Meredith Sorin Horsford, Executive Director of the Dyckman Farmhouse Museum, put me in touch with Kinsey Dyckman, who serves on Dyckman’s Board of Directors, so he could tell us a bit about what it’s like working on the preservation of his own family’s history. It took us a while to get our schedules lined up, but we finally managed a phone appointment.
The NewsWhistle Q&A with Kinsey Dyckman
Date: July 7, 2015
Hometown: Princeton, NJ
Current town: New York City
How are you related to the Dyckmans that lived in the Dyckman Farmhouse? I know that Jan Dyckman was the one who started it all, coming to Manhattan in 1662.
I’m an 11th generation descendant, and as far as I know, it’s a direct line. I researched my ancestry a long time ago, when I was applying for membership in a Dutch historical society called Saint Nicholas.
There’s a history of the Dyckman clan starting with Jan, and it’s quite an interesting read. What fascinates me a lot is where they settled and what they were facing and what was going on in the world. Manhattan was wilderness. Why New York instead of somewhere else? The people who lived in the Dyckman Farmhouse were part of a farming-based operation, but there were also Dyckmans involved in commerce. Someone owned a tavern. Another built a free bridge, to be distinguished and competitive with a toll bridge along what we know as the Post Road.
1866 Lithograph of the Dyckman Farmhouse
I know you are a volunteer board member, but what is your day job? And how did you get involved with the Dyckman Farmhouse?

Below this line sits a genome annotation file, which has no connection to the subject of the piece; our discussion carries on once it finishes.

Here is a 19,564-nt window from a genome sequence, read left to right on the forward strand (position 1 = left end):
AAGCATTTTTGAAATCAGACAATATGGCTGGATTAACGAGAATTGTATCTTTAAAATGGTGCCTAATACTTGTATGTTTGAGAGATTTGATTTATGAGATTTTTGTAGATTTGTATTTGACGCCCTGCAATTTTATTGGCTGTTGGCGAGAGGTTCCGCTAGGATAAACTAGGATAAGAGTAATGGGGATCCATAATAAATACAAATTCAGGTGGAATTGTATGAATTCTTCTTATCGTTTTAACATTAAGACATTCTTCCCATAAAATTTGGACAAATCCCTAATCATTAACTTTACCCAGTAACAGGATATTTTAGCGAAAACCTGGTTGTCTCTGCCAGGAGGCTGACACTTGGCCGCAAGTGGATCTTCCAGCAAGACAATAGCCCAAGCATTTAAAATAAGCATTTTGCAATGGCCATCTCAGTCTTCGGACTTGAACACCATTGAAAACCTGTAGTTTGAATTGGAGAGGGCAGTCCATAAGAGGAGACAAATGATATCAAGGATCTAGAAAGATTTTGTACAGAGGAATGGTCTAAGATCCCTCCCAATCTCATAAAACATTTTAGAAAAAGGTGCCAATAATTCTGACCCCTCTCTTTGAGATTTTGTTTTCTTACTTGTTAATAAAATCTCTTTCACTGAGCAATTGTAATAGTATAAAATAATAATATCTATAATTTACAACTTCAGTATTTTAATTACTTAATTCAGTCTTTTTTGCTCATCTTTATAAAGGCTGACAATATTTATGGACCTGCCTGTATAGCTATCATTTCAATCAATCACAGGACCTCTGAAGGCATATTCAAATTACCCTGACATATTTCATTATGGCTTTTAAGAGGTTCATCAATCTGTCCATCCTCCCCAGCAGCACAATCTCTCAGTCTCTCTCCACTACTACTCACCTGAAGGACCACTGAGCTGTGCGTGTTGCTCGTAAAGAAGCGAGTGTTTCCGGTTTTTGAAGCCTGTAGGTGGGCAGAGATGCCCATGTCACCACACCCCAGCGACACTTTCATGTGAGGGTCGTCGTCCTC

I work for Credit Suisse, I’m a banker; I’ve been here about 12 years.
Serendipitously, eight or nine years ago, I was at a Credit Suisse sponsored lunch in a local restaurant, a lunch having to do with Madison Square Park, which is right where our office building is. Madison Square Park has undergone a fantastic and beautiful renaissance through a public/private partnership. I was sitting next to someone from New York City Parks, who asked me if I was related to the Dyckman family, and whether I was involved with the Farmhouse.
So you were recruited?
Yes, I suppose in a way. I ended up working with the Farmhouse Director at the time to try and put together a non-profit to support it. There had previously been a non-profit which sort of died on the vine, and we had to go through a process of getting formally established as a 501(c)3 and go through the New York State accreditation process, through the Board of Regents because we operate as a museum, and in the process of doing that we found out that the dormant non-profit still existed, and we had to deal with that confusion. It took some time to unwind that, and we were finally reborn about two or three years ago.